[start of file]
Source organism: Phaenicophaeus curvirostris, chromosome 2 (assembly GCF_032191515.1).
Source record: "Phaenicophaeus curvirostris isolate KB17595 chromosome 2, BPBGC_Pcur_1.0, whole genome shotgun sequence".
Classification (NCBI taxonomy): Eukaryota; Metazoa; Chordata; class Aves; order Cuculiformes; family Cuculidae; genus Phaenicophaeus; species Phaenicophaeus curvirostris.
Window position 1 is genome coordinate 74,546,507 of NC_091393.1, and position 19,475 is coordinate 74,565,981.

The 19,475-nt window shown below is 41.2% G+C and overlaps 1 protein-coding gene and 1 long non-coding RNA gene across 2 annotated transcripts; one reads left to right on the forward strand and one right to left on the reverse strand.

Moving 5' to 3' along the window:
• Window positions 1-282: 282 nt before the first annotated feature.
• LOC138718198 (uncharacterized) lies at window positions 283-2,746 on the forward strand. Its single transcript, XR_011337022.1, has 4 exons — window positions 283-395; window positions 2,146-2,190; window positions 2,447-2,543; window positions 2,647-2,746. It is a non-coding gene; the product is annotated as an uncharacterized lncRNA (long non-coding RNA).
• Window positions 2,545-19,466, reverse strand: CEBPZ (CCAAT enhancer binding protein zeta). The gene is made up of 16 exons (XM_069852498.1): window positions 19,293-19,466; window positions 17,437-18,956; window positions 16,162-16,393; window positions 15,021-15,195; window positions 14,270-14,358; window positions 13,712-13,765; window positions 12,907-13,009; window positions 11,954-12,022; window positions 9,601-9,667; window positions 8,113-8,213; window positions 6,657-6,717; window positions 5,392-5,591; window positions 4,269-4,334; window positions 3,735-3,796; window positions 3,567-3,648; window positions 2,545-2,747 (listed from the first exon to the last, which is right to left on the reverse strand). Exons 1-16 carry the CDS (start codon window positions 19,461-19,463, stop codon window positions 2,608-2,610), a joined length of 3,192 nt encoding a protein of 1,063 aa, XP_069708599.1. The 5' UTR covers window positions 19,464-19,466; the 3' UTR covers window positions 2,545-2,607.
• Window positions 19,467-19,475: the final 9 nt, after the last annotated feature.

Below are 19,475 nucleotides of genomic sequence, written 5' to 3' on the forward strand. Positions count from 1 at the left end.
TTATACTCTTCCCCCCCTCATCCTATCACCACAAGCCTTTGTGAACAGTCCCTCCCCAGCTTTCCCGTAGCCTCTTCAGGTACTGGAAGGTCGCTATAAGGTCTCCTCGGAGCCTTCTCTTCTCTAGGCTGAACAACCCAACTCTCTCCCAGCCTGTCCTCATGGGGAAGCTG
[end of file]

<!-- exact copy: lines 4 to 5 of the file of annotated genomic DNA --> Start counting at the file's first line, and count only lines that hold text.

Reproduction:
Window position 1 is genome coordinate 74,546,507 of NC_091393.1, and position 19,475 is coordinate 74,565,981.

The 19,475-nt window shown below is 41.2% G+C and overlaps 1 protein-coding gene and 1 long non-coding RNA gene across 2 annotated transcripts; one reads left to right on the forward strand and one right to left on the reverse strand.